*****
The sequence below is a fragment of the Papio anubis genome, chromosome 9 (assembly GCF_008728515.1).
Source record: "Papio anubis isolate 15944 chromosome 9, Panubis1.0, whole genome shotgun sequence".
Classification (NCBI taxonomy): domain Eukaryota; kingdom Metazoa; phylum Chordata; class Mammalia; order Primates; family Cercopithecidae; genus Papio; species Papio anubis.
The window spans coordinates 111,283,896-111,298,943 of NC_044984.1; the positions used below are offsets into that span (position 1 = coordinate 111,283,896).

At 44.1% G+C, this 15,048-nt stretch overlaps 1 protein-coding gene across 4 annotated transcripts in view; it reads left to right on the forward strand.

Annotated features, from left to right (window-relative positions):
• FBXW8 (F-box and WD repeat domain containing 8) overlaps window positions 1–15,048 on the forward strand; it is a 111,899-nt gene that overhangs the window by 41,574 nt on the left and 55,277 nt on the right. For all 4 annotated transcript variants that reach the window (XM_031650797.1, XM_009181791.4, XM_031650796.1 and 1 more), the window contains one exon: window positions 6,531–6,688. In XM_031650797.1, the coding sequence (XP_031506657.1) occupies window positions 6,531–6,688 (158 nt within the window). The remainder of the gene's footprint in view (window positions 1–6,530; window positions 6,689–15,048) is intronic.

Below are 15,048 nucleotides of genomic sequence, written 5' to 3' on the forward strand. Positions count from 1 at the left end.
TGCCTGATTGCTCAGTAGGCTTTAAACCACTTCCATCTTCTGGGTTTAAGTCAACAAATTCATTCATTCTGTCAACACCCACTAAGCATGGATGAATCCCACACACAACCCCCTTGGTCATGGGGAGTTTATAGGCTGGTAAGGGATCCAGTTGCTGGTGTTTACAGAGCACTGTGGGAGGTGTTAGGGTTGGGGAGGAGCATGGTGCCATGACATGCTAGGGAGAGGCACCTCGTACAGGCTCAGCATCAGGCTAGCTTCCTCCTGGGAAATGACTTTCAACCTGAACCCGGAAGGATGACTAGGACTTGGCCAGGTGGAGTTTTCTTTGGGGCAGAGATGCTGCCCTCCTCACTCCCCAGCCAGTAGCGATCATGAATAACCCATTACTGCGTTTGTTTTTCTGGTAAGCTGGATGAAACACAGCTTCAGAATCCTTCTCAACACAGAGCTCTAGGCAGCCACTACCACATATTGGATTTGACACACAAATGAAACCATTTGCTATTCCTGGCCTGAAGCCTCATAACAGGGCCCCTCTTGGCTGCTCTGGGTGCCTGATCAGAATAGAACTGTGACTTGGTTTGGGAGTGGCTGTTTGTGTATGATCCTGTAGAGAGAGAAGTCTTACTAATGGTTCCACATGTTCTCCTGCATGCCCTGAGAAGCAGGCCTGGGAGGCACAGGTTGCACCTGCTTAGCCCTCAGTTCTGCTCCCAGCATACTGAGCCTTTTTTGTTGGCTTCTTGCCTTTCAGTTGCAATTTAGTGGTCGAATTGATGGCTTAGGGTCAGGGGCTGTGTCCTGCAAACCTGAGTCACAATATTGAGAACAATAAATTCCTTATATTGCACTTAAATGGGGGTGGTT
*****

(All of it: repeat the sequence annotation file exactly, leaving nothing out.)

The sequence below is a fragment of the Papio anubis genome, chromosome 9 (assembly GCF_008728515.1).
Source record: "Papio anubis isolate 15944 chromosome 9, Panubis1.0, whole genome shotgun sequence".
Classification (NCBI taxonomy): domain Eukaryota; kingdom Metazoa; phylum Chordata; class Mammalia; order Primates; family Cercopithecidae; genus Papio; species Papio anubis.
The window spans coordinates 111,283,896-111,298,943 of NC_044984.1; the positions used below are offsets into that span (position 1 = coordinate 111,283,896).

At 44.1% G+C, this 15,048-nt stretch overlaps 1 protein-coding gene across 4 annotated transcripts in view; it reads left to right on the forward strand.

Annotated features, from left to right (window-relative positions):
• FBXW8 (F-box and WD repeat domain containing 8) overlaps window positions 1–15,048 on the forward strand; it is a 111,899-nt gene that overhangs the window by 41,574 nt on the left and 55,277 nt on the right. For all 4 annotated transcript variants that reach the window (XM_031650797.1, XM_009181791.4, XM_031650796.1 and 1 more), the window contains one exon: window positions 6,531–6,688. In XM_031650797.1, the coding sequence (XP_031506657.1) occupies window positions 6,531–6,688 (158 nt within the window). The remainder of the gene's footprint in view (window positions 1–6,530; window positions 6,689–15,048) is intronic.

Below are 15,048 nucleotides of genomic sequence, written 5' to 3' on the forward strand. Positions count from 1 at the left end.
TGCCTGATTGCTCAGTAGGCTTTAAACCACTTCCATCTTCTGGGTTTAAGTCAACAAATTCATTCATTCTGTCAACACCCACTAAGCATGGATGAATCCCACACACAACCCCCTTGGTCATGGGGAGTTTATAGGCTGGTAAGGGATCCAGTTGCTGGTGTTTACAGAGCACTGTGGGAGGTGTTAGGGTTGGGGAGGAGCATGGTGCCATGACATGCTAGGGAGAGGCACCTCGTACAGGCTCAGCATCAGGCTAGCTTCCTCCTGGGAAATGACTTTCAACCTGAACCCGGAAGGATGACTAGGACTTGGCCAGGTGGAGTTTTCTTTGGGGCAGAGATGCTGCCCTCCTCACTCCCCAGCCAGTAGCGATCATGAATAACCCATTACTGCGTTTGTTTTTCTGGTAAGCTGGATGAAACACAGCTTCAGAATCCTTCTCAACACAGAGCTCTAGGCAGCCACTACCACATATTGGATTTGACACACAAATGAAACCATTTGCTATTCCTGGCCTGAAGCCTCATAACAGGGCCCCTCTTGGCTGCTCTGGGTGCCTGATCAGAATAGAACTGTGACTTGGTTTGGGAGTGGCTGTTTGTGTATGATCCTGTAGAGAGAGAAGTCTTACTAATGGTTCCACATGTTCTCCTGCATGCCCTGAGAAGCAGGCCTGGGAGGCACAGGTTGCACCTGCTTAGCCCTCAGTTCTGCTCCCAGCATACTGAGCCTTTTTTGTTGGCTTCTTGCCTTTCAGTTGCAATTTAGTGGTCGAATTGATGGCTTAGGGTCAGGGGCTGTGTCCTGCAAACCTGAGTCACAATATTGAGAACAATAAATTCCTTATATTGCACTTAAATGGGGGTGGTT